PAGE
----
Supervolcanoes have the power to trigger widespread climate change and global starvation.
Here a few steps you can take to prepare.
Although they might occur infrequently, even on a geological timeline, supervolcanoes are by no means insignificant. Unlike isolated incidents of tragedy that affect different people groups around the world, one supervolcano could pose a threat to all life on Earth.
In his book End Times: A Brief Guide to the End of the World, bestselling author Bryan Walsh examines a variety of existential risks – global threats so great they could trigger human extinction, or reduce the human population so drastically that there’d be no recognizable future.
In addition to cataclysmic asteroid disasters and superintelligent AI robots, Walsh’s book considers the very real threat which supervolcanoes impose on the human race.
He also uncovers what we can do to be better prepared to survive the aftermath of a supervolcano eruption.
The looming threat of supervolcanoes
“The true horror of an existential threat is not my death, it’s not your death, or the death of all 7.7 billion people that exist now,” says Walsh, “it’s the nullification of the future.“
Although it might not occur in the next five, hundred, or few thousand years, Walsh says the human race should still be preparing for the next global volcanic event.
But as you already know we are not ready for the next Big One.
Supervolcanoes have already threatened the future of humanity multiple times. Seventy-five thousand years ago, the Toba volcano erupted on what is today, the island of Sumatra, Indonesia.
Researchers believe that the aftermath of the eruption of Mount Toba pushed humanity to the brink of extinction, creating an evolutionary bottleneck that some of our ancestors thankfully managed to survive.
The magnitude and aftermath of a supervolcano
Like the Richter Scale used to measure earthquakes and the Saffir-Simpson Wind Scale that rates hurricanes, volcanoes are measured using their own unique scale, called the Volcanic Explosivity Index (VEI).
The VEI ranks volcanoes on a scale of magnitude, ranging from one (minor eruptions) to eight (biggest volcano eruptions) based on the volume of erupted materials. With each number, the volume of ejected materials increases by a factor of 10, and only volcanoes of “VEI 8” magnitude are considered supervolcanoes.
Although a VEI 8 and VEI 5 are only three points away from each other on the scale, they depict quite different events. For example, the VEI 5 eruption of Mount St. Helen’s in May of 1980 didn’t even spew one-percent of the volume ejected by the VEI 8 Mount Toba eruption.
A supervolcano would release enough pumice, ash, and rock into the atmosphere to have a disastrous effect on the climate.
The largest volcano eruption of the last 10,000 years (and of our recorded history) is the 1815 eruption of Mount Tambora in Indonesia. Ten-thousand inhabitants of the island perished instantly and others nearby fell victim to the immediate effects of the eruption, such as falling debris, landslides, and tsunamis.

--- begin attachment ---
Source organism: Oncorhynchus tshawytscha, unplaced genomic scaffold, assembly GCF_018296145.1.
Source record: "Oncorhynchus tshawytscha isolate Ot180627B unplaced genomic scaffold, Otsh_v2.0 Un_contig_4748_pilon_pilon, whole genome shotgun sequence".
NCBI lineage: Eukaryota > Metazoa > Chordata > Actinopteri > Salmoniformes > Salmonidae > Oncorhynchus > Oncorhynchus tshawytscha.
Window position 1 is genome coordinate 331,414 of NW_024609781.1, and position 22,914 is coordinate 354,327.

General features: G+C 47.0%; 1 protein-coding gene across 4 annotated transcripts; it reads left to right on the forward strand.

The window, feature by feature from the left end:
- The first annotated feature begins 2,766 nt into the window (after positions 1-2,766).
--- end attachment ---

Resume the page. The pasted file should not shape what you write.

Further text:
Tambora also had serious global consequences. The VEI 7 eruption ejected about 150 cubic kilometers of volcanic materials into the atmosphere, triggering a widespread climate change which reached as far as Europe and North America.
The year 1816 became known as “the year without a summer.” As late-season frosts decimated crops, countless people succumbed to starvation as a result of the eruption.
Imagine aftereffects like those of Tambora’s 1815 eruption that circle the globe and last for years. Cold, dark, and hungry – that’s what the aftermath of a supervolcano would look like.
Walsh says we should start developing methods of food production that don’t require sunlight, and improve systems that monitor geological activity.
When a volcano erupts, it releases pumice, ash, rock, and aerosols (primarily sulfur) which enter the atmosphere and prevent sunlight from reaching the Earth’s surface.
In the case of Tambora, surface temperatures dropped an average of 3 ℃ (5.4 ℉) for about a year. Experts estimate that, following the Mount Toba supervolcano eruption, global surface temperatures might have dropped as much as 15 ℃ (59 ℉) for a period of roughly 1,000 years.
In addition to the famine which would ensue following the eruption of a supervolcano, Walsh takes care to point out that the ash itself is dangerous.
On a microscopic level, pyroclastic materials contain glass and sharp, hook-shaped rocks which destroy the tissues of the human body, making it unsafe to go outside or even breathe. Volcanic ash is also heavy, like cement, and will destroy buildings, caving in rooftops.
How can we survive a supervolcano?
Neither Walsh, nor End Times is all doom and gloom. The book does offer steps that the human race can take to prepare for a cataclysmic event the size of a supervolcano.
To start, Walsh says it’s essential that people comprehend and accept the reality of these threats. Although they occur infrequently, people should not continue to think of them as events that could occur only in bygone eons.
“If we go extinct now, almost certainly, it’s because we did not try hard enough to keep ourselves safe.”
After people gain awareness, Walsh says we should start developing methods of food production that do not depend on sunlight. We can also work on improving our global systems for monitoring geological activity.
We understand what causes a volcano to erupt and can recognize some of the signs of an impending eruption. But with improved monitoring systems, we’ll be able to make preparations, like moving food into storage, as soon as we detect early signs of a major volcanic event.
It’s been 27,000 years since the last supervolcano eruption. “If we go extinct now,” says Walsh, “almost certainly, it’s because we did not try hard enough to keep ourselves safe.“